Electric-car conversions: can I build my own electric car?

The idea of doing your own electric-car conversion seems tempting, but you’ll need specialist knowledge

The benefits of electric cars are numerous: low running costs, zero tailpipe emissions, strong acceleration – the list is very long indeed.

However, there’s no escaping the fact that – for the next couple of years at least – electric cars will be a little bit more expensive to buy than their petrol and diesel equivalents.

If you can’t wait until then, the idea that you could get a normal car and convert it into an electric vehicle yourself seems very tempting. People must do it all the time, right?

Er, no. While it has been done before, an electric-car conversion is the kind of project you should only take on if you have an in-depth understanding of car engineering and electric powertrains.

In other words, if you’re reading this article in order to find out how electric-car conversions work, then they aren’t the kind of thing you should consider doing yourself.

Nonetheless, the process of taking an internal-combustion-engined vehicle and turning it into a green, electric vehicle is an interesting one. Read on to find out exactly how it’s done.

Electric-car conversions: how do they work?

First, you need to find a car to start with. Something light is ideal, as extra weight will make your electric car slower while reducing its range. Ideally, you also need something that doesn’t have power steering or power-assisted brakes, as these are powered by the engine.

Then you need to strip out anything fuel-related: that means getting rid of the fuel tank, the exhaust, the engine, the starter motor, the radiator, the coolant tank, the fuel lines and several other components besides.

Keep hold of the transmission, though: you’ll need this to direct the power from an electric motor (these can be bought fairly cheaply on the secondhand market) to the wheels. You’ll also need to make an ‘adaptor plate’ to line up the motor and the transmission, and source a ‘coupler’ to connect the motor’s rotary power to the transmission.

Then you’ll need to get hold of some battery cells. A handful of 12V batteries will do, or you could investigate taking a ready-made battery from a cheap used electric car, such as a Nissan Leaf or Renault ZOE. Bear in mind that – like all of the other components – these need to be anchored securely into your vehicle.

Another key component is a controller: this controls the power running between the batteries and the electric motor. The higher the amperage, the faster and more efficient your converted electric car will be, so purchase the best one that you can afford.

Those are the main considerations. If you’re likely to drive when it’s cold, you may want to consider how to make up for the lack of a heater, which in a normal car uses excess engine heat to keep the interior warm when required. Without an engine, you’ll need to find another solution for this.

If you need to source parts, there are companies that provide a full set of everything that you’ll need. For example, everything-ev.com has a range of electric-car conversion kits suited for different-sized cars: these start from around £6,000, and rise in value depending on how heavy your vehicle will eventually be.

Do I need to fill out some paperwork?

Oh yes. The DVLA has a long and convoluted process for registering ‘radically altered vehicles’, which you must complete before your converted electric car is allowed on a public road.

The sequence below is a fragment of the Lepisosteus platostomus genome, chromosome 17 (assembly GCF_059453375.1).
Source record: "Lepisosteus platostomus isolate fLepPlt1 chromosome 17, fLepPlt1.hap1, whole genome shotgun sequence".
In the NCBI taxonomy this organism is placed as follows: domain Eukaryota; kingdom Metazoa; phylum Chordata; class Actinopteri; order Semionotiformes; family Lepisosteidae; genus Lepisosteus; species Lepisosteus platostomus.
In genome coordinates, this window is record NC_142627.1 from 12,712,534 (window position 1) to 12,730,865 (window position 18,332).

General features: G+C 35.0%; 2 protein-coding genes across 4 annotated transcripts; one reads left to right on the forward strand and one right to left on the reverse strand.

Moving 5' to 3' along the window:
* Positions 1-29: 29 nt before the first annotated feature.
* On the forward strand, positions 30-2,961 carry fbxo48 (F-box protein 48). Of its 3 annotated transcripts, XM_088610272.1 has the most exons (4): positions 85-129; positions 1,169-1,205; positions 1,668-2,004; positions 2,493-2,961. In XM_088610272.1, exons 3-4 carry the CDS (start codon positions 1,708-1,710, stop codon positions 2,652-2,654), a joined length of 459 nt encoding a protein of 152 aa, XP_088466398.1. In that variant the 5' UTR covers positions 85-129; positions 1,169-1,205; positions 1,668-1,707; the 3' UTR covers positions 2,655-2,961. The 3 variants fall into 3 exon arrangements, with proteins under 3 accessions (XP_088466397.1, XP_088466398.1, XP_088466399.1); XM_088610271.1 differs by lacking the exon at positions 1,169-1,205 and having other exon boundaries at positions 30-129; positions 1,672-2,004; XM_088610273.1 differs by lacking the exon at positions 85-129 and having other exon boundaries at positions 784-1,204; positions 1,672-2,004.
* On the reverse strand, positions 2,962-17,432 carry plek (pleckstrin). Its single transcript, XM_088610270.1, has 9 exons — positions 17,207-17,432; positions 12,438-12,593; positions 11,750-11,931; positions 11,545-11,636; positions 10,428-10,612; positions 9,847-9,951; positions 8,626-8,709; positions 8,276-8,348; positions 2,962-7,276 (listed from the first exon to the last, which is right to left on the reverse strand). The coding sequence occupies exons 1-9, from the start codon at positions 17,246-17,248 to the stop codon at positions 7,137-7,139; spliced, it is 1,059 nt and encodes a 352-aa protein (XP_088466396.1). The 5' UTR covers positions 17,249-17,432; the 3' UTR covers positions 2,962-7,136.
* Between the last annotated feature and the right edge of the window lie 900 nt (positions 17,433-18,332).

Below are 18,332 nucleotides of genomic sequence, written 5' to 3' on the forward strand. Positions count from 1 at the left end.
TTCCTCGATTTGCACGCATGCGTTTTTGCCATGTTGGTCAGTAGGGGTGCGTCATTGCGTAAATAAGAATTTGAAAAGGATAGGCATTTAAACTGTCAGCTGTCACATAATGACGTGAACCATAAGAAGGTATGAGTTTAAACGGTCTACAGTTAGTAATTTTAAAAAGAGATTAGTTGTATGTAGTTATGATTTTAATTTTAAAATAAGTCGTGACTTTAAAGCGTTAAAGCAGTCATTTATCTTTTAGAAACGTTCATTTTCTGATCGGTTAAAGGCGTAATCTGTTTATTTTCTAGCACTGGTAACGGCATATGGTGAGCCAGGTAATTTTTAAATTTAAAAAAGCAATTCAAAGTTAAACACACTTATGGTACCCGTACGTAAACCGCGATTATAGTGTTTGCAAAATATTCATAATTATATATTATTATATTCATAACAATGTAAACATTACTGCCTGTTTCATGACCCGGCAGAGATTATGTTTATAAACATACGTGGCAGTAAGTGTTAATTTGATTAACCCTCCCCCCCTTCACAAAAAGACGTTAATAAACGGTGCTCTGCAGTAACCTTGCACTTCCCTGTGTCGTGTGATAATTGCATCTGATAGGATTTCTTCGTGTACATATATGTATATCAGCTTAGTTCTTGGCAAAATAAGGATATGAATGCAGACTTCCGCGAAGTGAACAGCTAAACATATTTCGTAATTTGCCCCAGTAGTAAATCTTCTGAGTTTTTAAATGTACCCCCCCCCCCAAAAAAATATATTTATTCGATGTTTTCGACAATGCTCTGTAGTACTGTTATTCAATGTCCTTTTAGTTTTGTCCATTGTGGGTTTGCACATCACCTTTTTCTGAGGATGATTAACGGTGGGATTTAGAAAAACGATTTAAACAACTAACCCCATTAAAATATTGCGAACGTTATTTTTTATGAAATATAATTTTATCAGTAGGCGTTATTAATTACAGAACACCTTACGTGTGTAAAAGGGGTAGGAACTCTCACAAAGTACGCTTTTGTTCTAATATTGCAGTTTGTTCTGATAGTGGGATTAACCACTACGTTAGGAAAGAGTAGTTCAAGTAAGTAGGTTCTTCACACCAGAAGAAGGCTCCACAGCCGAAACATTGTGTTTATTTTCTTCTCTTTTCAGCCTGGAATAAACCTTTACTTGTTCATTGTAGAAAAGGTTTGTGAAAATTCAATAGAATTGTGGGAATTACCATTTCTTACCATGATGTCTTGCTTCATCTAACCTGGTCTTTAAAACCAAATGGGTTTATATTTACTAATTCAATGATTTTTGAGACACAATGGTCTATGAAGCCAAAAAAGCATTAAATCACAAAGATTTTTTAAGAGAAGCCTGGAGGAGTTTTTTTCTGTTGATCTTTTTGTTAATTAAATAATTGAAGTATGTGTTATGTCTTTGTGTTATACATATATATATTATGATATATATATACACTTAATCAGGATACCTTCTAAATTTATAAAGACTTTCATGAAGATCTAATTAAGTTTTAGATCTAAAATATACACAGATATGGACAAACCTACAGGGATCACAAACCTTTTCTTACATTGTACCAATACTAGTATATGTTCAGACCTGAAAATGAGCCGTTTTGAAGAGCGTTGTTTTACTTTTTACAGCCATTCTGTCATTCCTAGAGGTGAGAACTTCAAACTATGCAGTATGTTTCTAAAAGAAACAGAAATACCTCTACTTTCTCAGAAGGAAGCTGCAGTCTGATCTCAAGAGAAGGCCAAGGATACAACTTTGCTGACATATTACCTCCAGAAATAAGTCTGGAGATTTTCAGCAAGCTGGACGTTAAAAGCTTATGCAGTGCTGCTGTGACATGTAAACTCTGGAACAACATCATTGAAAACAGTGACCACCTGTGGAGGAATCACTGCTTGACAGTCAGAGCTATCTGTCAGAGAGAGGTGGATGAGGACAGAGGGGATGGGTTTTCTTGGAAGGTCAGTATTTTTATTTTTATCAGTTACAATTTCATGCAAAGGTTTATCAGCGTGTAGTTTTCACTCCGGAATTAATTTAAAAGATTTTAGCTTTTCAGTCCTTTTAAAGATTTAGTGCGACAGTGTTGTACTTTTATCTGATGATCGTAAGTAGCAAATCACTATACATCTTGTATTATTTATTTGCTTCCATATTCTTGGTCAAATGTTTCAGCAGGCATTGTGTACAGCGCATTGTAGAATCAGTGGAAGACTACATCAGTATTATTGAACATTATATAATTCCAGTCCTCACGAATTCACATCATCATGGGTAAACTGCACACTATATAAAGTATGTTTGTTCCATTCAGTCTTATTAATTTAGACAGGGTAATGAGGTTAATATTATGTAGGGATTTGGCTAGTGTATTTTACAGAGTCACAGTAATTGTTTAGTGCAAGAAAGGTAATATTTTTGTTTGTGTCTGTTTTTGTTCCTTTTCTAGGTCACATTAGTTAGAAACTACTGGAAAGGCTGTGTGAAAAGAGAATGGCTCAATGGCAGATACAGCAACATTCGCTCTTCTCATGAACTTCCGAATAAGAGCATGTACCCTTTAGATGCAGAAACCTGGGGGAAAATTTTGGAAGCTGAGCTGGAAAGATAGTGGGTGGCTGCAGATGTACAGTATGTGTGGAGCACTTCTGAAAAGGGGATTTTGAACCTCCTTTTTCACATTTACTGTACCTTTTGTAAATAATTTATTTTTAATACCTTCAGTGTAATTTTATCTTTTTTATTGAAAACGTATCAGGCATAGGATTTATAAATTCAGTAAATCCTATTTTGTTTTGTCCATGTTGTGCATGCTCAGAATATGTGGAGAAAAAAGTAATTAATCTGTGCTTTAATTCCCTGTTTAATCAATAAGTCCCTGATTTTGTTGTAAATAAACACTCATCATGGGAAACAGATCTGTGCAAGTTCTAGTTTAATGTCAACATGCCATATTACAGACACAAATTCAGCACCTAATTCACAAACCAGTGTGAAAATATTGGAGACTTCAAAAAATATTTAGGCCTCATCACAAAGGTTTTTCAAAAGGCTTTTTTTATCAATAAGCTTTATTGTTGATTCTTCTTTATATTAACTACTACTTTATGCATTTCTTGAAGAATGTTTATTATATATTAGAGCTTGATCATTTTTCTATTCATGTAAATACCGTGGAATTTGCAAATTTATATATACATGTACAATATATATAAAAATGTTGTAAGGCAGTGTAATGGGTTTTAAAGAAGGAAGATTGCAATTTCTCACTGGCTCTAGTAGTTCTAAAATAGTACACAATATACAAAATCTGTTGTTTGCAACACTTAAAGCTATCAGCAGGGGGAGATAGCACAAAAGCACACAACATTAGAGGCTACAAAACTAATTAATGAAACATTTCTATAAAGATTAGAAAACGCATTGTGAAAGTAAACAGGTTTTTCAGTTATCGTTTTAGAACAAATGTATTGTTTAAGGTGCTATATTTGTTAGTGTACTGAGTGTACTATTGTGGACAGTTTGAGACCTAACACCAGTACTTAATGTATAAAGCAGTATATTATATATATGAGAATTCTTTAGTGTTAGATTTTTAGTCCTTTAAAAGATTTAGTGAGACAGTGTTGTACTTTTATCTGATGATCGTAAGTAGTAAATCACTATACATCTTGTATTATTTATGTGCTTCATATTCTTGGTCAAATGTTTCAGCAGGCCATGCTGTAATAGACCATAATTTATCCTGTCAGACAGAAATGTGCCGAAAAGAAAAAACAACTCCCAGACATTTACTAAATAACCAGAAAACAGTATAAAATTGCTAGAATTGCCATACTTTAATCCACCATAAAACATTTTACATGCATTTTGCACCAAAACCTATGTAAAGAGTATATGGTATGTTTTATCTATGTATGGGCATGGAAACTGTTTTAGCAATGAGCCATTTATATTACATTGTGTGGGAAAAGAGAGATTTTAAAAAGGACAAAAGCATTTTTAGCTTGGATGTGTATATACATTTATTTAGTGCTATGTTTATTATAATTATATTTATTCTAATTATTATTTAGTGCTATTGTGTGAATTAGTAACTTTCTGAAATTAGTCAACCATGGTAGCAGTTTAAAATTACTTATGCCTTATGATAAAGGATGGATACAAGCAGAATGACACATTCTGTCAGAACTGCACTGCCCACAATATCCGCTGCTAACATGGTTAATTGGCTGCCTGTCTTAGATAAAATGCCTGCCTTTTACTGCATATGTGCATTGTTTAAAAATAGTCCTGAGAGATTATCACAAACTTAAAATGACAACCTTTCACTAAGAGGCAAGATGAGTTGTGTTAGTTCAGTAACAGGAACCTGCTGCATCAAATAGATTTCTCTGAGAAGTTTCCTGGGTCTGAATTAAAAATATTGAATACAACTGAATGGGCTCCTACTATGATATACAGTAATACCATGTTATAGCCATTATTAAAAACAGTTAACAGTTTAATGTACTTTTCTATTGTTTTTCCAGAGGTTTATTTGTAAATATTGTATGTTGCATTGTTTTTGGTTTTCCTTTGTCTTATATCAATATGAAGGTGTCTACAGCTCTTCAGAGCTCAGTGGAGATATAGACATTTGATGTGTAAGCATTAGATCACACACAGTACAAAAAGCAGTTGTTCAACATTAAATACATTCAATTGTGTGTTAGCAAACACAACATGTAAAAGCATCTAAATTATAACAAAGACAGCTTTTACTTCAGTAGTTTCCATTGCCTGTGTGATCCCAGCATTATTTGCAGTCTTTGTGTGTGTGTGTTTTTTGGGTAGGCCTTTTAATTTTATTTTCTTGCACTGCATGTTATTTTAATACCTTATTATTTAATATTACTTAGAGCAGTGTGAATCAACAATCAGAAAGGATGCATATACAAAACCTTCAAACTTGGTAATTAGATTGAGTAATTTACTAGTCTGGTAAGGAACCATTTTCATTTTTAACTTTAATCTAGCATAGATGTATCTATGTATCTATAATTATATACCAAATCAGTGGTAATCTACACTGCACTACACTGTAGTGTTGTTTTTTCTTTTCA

First you must follow the DVLA’s instructions for registering a new vehicle, providing a ‘built up vehicle inspection report’ (known as a V627/1 form), evidence of type approval if needed, the original vehicle’s registration certificate, receipts for any parts used in the conversion, plus photographs of the vehicle.

A points system is used to determine what registration number your car will receive. You must qualify for at least eight of them on the DVLA’s parts list in order to keep the original registration number, and five of these must be awarded for having an unmodified chassis, monocoque or frame.

Further points are awarded for having the original suspension at the front and back (two points), axles (two points), transmission (axles), steering assembly (two points) and engine (one point).

If you fail to meet these criteria – or if you’ve welded two vehicles together as part of your conversion – you must gain type approval in order to earn a registration number prefixed with a ‘Q’.

For this you’ll need to go through the Individual Vehicle Approval (IVA) scheme, which involves having your vehicle inspected thoroughly at a DVSA-approved provider of ‘designated technical services’. You’ll also need to provide documents as evidence.

On top of all that, you’ll need to get a model report costing hundreds of pounds, and ensure that you fill in the correct application form.

In short, an electric-car conversion is a tall order if you’re not already familiar with UK regulations and procedures.

Can someone convert an electric car for me?

In theory, yes. There are a number of companies that offer electric-car conversions, although these tend to be focused on classic and high-performance cars.

The reason for this is that the process tends to be very expensive. Take the DB6 MkII Volante conversion that Aston Martin is in the process of developing: the price of converting its 4.0-litre, six-cylinder petrol powertrain to an all-electric one looks set to be in the region of £200,000.

Then there’s the original MINI conversion being offered by engineering company Swind: that’ll cost you a still-very-hefty £79,000.

For that money, you could get a brand-new Tesla Model S Long Range and save yourself the hassle. If you’ve got your heart set on an electric car, this is the path we’d recommend.